The second quarter should mark the trough in consumer spending. For example, retail and food services sales totaled $403.9 billion last month, according to a report released this morning by the U.S. Census Bureau. That was a 16.4 percent plunge from March and the largest monthly drop ever. Such weakness is unsurprising since the lockdowns were in full effect in April, meaning that even those consumers who still wanted to spend would have had few options outside of grocery stores and online merchants. With roughly all “non-essential” brick-and-mortar retailers shutdown, though, it will be difficult for subsequent reports to deteriorate meaningfully, and if anything the sales figures are more likely to improve in the months ahead. To clarify, “improve” does not necessarily mean a snap back to pre-coronavirus levels but simply that the incoming data should at the very least start transitioning from “worst ever” to “less bad.” The phased lifting of the shelter-in-place orders across the country will be a big driver of the recovery, and already there is evidence that this has been supportive of consumption behavior.
For example, high frequency credit and debit card data from Bank of America released this week showed that total spending in May is running at an annual pace of -10 percent, still very weak compared to before the pandemic but significantly better than the -36 percent decline recorded at the end of March. Further, MasterCard this week announced that they are already “starting to see the transition from the Stabilization phase to the Normalization phase in some markets,” with the Normalization phase occurring when “restrictions are relaxed and spending begins to gradually recover from the new lower levels, with some sectors recovering faster than others.” A key reason why the gradual lifting of the lockdowns has so far been a success is that the incoming statistics on our nation’s battle against the coronavirus have continued to improve. The number of COVID-19 tests conducted each day, for instance, has maintained its upward trend, and the percentage of these tests coming in positive is declining (even in states like Georgia and Texas that were among the first to re-open). It is of course too early to declare victory, and we will want to see these numbers continue to trend in the right direction, but the recent statistics have clearly provided more reasons for optimism than there were just two months ago. Many Americans appear to have noticed these encouraging developments because the percentage of U.S. adults in a new Gallup poll who think “the coronavirus situation is getting worse” has fallen considerably compared to early April. Similarly, the preliminary May update to the University of Michigan’s consumer sentiment index was released this morning and showed that confidence improved slightly, much better than analysts' expectations for further declines.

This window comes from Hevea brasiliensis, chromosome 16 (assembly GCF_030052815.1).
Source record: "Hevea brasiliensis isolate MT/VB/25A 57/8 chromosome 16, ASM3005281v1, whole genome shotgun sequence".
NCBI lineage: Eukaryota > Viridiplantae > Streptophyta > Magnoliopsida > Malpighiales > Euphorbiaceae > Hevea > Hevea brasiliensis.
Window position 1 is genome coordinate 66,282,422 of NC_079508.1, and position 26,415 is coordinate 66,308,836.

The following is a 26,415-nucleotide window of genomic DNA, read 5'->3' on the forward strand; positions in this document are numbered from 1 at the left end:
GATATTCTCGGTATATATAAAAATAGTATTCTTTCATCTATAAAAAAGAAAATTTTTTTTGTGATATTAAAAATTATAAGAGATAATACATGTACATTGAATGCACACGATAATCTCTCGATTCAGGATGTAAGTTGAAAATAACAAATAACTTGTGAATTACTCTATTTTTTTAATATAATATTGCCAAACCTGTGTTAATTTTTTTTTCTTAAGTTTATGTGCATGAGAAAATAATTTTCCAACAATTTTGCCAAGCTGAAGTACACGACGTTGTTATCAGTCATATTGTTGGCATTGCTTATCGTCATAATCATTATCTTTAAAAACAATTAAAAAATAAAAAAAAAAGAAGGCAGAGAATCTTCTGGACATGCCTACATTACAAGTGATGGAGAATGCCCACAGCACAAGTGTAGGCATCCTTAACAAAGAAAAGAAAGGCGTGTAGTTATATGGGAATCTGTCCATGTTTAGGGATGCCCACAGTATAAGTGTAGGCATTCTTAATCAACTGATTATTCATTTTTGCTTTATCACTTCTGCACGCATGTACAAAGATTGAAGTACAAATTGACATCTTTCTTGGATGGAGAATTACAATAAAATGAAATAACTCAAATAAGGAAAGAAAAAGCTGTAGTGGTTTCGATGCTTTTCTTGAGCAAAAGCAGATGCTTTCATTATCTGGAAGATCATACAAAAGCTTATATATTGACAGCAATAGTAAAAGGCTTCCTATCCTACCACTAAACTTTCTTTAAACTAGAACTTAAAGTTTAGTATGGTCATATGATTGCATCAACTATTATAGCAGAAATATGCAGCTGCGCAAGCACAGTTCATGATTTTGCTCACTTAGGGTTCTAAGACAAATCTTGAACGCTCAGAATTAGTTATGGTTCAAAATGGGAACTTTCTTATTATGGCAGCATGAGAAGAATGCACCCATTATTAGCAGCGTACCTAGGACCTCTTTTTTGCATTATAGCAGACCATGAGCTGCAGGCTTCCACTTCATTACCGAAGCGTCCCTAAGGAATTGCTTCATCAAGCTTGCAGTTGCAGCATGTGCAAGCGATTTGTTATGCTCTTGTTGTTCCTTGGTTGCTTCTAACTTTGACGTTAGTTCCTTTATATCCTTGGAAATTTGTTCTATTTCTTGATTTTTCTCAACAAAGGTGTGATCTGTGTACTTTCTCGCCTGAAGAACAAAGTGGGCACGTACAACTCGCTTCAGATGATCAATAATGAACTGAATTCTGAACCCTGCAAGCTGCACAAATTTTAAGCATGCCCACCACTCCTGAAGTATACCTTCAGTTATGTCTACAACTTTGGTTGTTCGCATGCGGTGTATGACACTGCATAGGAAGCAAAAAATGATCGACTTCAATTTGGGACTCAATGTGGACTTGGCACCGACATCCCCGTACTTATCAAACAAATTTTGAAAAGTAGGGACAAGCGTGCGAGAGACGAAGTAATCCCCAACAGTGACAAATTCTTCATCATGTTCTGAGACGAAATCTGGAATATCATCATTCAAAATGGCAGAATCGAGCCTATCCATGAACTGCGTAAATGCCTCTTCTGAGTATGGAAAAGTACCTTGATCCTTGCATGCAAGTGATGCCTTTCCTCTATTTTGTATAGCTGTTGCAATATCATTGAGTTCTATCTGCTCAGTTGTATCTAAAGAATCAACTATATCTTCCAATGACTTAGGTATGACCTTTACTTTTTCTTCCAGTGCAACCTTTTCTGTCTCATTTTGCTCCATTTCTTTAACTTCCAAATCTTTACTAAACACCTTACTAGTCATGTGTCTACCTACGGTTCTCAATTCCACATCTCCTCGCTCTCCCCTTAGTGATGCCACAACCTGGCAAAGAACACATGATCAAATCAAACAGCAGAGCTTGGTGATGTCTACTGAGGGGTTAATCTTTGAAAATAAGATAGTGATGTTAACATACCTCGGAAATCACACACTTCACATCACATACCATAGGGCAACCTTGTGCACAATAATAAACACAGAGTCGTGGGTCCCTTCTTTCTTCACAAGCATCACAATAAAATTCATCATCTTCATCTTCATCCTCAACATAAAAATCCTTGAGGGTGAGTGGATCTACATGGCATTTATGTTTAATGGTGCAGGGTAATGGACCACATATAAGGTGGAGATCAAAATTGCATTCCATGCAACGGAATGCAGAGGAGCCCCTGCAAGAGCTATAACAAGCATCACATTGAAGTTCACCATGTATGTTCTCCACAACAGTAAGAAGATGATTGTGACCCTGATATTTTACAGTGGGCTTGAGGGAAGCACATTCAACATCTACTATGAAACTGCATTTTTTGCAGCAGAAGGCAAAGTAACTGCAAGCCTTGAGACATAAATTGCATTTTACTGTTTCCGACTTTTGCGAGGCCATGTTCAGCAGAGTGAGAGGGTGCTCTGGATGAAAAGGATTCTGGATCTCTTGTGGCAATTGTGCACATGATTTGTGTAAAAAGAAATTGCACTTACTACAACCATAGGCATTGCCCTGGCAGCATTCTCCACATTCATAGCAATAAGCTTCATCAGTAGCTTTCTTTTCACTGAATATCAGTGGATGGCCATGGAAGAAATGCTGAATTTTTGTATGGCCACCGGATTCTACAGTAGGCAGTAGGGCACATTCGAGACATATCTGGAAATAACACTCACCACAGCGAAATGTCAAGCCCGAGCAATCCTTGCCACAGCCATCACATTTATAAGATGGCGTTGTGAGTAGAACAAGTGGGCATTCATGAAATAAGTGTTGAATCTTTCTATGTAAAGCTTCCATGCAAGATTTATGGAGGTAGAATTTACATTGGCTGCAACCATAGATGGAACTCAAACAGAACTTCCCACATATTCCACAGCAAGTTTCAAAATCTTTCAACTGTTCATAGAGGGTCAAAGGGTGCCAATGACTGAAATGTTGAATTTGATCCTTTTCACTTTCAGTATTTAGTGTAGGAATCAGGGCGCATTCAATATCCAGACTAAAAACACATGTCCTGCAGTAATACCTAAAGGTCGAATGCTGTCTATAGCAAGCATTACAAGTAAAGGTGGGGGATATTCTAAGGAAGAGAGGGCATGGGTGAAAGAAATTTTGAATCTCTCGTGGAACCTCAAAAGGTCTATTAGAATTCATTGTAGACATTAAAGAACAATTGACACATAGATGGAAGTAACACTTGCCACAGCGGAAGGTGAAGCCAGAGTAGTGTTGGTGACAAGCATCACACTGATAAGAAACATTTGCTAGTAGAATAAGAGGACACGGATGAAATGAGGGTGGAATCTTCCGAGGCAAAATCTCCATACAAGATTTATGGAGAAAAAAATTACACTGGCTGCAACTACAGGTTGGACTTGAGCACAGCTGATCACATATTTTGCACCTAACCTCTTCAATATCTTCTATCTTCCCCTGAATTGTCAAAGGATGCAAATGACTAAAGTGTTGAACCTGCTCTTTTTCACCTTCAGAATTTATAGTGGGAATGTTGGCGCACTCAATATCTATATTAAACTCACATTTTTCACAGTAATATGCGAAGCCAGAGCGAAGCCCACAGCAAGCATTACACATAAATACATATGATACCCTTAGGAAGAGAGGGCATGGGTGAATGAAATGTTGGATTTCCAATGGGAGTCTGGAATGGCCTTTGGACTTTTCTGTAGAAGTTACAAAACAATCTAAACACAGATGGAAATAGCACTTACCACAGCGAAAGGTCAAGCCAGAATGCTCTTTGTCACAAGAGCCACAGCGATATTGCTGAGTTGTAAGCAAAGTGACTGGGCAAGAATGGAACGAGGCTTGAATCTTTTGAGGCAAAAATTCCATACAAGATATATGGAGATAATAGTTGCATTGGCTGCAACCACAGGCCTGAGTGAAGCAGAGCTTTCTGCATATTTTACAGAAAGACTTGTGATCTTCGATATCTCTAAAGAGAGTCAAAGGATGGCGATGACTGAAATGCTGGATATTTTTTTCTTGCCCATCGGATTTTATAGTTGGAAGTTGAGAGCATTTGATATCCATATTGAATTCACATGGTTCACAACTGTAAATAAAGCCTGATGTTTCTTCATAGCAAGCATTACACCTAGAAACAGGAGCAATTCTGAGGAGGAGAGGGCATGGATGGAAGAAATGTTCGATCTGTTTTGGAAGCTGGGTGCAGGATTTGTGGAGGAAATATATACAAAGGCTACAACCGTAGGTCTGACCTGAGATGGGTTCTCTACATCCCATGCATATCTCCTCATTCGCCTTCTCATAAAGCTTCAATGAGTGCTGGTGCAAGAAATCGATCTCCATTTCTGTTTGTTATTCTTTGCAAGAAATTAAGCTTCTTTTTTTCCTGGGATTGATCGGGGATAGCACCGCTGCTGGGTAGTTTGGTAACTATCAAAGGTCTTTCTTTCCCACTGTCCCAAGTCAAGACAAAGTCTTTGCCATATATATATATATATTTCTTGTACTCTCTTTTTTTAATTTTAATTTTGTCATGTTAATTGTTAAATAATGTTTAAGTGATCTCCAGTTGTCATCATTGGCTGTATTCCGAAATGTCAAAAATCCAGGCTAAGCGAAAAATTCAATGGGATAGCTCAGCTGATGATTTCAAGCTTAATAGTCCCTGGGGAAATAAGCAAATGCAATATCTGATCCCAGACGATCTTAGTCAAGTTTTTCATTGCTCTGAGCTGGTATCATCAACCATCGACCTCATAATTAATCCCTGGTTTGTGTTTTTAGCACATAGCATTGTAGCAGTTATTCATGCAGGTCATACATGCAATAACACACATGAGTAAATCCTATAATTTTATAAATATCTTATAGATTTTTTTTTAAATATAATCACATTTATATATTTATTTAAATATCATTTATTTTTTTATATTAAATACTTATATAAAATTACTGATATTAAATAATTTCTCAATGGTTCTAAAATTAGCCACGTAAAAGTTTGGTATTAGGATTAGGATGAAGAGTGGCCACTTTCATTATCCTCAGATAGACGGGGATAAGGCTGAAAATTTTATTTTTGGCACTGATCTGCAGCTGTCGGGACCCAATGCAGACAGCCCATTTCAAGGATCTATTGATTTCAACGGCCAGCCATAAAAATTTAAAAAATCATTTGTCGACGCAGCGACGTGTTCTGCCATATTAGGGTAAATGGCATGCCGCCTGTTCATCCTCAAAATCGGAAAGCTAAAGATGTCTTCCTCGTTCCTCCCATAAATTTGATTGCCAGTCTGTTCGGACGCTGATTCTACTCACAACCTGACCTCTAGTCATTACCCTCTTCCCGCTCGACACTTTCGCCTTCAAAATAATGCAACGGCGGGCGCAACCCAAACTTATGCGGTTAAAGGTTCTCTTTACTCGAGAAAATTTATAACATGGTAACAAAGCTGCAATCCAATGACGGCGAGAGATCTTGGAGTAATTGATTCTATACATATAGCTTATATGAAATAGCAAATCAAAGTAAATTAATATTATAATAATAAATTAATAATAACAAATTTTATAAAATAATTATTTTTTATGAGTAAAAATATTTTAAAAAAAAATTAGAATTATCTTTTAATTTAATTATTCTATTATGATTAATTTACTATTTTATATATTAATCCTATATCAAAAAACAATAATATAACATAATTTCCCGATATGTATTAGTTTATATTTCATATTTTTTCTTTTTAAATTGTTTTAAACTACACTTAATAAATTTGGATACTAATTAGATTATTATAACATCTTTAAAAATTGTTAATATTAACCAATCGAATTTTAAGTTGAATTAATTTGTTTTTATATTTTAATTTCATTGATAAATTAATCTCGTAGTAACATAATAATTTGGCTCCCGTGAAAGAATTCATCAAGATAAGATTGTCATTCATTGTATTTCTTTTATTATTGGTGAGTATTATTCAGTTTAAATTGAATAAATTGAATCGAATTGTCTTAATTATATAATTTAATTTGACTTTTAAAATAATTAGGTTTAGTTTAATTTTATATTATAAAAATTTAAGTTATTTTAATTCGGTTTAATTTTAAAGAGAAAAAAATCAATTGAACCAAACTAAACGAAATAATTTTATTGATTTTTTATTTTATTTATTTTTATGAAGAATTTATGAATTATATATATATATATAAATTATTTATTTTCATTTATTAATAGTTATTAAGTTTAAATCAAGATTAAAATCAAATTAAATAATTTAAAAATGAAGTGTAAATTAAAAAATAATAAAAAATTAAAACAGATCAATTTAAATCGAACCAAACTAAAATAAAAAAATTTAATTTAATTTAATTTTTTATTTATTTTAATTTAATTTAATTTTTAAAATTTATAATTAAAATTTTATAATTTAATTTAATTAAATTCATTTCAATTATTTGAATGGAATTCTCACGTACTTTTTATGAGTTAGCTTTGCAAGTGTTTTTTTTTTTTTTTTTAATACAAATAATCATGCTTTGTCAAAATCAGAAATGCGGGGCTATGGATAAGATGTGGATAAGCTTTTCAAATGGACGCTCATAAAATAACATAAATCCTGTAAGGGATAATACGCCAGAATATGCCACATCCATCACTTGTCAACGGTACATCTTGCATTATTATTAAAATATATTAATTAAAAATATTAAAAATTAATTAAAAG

Sources: Econoday, U.S. DoC, U.S. CDC, Gallup, UoM, FRBSL